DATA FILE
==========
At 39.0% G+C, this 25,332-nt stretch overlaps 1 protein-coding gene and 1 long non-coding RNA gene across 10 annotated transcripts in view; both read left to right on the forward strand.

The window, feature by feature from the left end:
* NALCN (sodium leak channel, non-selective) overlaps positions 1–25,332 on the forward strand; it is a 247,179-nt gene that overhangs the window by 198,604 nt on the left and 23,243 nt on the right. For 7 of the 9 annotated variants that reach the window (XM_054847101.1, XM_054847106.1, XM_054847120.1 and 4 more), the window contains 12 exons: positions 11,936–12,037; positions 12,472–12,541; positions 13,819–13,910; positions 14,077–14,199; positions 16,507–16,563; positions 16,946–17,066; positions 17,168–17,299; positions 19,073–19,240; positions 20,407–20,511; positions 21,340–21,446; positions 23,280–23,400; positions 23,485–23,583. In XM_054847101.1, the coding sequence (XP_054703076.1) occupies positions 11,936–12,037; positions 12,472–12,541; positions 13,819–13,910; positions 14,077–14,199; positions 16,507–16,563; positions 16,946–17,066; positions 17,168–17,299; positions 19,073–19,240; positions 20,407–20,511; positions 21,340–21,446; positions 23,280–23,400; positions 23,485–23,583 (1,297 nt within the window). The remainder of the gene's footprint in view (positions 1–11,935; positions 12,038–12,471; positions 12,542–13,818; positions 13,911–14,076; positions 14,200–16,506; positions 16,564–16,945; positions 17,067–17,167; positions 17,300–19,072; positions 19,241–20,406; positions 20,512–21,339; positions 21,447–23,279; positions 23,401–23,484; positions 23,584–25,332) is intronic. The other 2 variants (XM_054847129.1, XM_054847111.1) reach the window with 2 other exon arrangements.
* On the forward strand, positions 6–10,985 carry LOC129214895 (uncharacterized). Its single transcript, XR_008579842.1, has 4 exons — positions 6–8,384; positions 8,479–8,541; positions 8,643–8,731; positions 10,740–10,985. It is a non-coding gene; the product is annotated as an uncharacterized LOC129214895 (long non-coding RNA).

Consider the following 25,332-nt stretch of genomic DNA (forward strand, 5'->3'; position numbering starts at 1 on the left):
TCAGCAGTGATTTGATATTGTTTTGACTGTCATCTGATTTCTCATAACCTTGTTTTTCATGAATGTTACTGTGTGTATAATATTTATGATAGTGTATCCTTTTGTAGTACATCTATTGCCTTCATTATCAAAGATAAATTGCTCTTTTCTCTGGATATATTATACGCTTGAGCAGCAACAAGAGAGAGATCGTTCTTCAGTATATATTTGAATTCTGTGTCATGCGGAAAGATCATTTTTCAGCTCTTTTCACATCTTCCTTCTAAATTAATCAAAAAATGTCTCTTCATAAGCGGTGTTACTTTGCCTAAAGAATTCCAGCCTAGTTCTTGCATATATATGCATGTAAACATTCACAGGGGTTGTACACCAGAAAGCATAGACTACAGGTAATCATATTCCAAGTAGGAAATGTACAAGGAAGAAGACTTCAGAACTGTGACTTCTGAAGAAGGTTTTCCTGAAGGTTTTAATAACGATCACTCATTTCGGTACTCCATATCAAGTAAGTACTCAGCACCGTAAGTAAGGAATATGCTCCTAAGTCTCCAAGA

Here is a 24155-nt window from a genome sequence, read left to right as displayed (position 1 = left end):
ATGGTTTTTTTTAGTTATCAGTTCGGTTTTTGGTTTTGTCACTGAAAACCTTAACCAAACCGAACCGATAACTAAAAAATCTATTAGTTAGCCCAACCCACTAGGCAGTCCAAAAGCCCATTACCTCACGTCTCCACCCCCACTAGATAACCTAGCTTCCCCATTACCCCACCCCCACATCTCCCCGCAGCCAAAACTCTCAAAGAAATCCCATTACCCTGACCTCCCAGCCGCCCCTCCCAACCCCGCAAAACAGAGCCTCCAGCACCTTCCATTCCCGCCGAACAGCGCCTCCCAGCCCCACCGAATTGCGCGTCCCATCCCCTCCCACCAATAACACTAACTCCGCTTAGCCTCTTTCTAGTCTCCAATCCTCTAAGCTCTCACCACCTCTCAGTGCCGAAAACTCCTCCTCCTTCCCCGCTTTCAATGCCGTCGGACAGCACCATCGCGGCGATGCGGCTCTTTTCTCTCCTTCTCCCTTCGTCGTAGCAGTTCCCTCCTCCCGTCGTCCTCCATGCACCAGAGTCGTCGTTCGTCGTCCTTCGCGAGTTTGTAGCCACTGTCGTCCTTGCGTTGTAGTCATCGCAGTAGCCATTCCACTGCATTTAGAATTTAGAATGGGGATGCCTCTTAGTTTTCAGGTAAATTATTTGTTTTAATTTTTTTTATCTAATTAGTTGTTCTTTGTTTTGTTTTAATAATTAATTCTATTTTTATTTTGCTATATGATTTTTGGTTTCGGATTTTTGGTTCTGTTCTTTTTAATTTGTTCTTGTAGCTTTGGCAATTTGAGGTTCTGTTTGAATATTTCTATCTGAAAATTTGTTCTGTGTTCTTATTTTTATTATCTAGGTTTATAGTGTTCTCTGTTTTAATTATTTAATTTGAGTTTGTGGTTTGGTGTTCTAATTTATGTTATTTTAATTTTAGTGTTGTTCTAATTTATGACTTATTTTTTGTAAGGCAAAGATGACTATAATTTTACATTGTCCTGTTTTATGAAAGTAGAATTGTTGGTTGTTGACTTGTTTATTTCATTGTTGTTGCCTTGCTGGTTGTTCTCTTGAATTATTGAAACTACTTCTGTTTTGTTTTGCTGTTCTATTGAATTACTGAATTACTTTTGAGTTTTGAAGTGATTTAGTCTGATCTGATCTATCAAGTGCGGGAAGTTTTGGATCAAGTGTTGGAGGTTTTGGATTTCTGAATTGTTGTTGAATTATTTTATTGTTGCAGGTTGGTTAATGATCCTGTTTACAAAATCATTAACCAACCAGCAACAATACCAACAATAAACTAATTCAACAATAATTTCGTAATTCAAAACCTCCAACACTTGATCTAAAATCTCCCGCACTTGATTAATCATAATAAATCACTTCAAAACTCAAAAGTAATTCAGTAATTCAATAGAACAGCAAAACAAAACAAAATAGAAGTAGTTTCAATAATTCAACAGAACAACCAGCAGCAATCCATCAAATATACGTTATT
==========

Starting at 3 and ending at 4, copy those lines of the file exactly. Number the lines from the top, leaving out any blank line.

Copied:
* NALCN (sodium leak channel, non-selective) overlaps positions 1–25,332 on the forward strand; it is a 247,179-nt gene that overhangs the window by 198,604 nt on the left and 23,243 nt on the right. For 7 of the 9 annotated variants that reach the window (XM_054847101.1, XM_054847106.1, XM_054847120.1 and 4 more), the window contains 12 exons: positions 11,936–12,037; positions 12,472–12,541; positions 13,819–13,910; positions 14,077–14,199; positions 16,507–16,563; positions 16,946–17,066; positions 17,168–17,299; positions 19,073–19,240; positions 20,407–20,511; positions 21,340–21,446; positions 23,280–23,400; positions 23,485–23,583. In XM_054847101.1, the coding sequence (XP_054703076.1) occupies positions 11,936–12,037; positions 12,472–12,541; positions 13,819–13,910; positions 14,077–14,199; positions 16,507–16,563; positions 16,946–17,066; positions 17,168–17,299; positions 19,073–19,240; positions 20,407–20,511; positions 21,340–21,446; positions 23,280–23,400; positions 23,485–23,583 (1,297 nt within the window). The remainder of the gene's footprint in view (positions 1–11,935; positions 12,038–12,471; positions 12,542–13,818; positions 13,911–14,076; positions 14,200–16,506; positions 16,564–16,945; positions 17,067–17,167; positions 17,300–19,072; positions 19,241–20,406; positions 20,512–21,339; positions 21,447–23,279; positions 23,401–23,484; positions 23,584–25,332) is intronic. The other 2 variants (XM_054847129.1, XM_054847111.1) reach the window with 2 other exon arrangements.
* On the forward strand, positions 6–10,985 carry LOC129214895 (uncharacterized). Its single transcript, XR_008579842.1, has 4 exons — positions 6–8,384; positions 8,479–8,541; positions 8,643–8,731; positions 10,740–10,985. It is a non-coding gene; the product is annotated as an uncharacterized LOC129214895 (long non-coding RNA).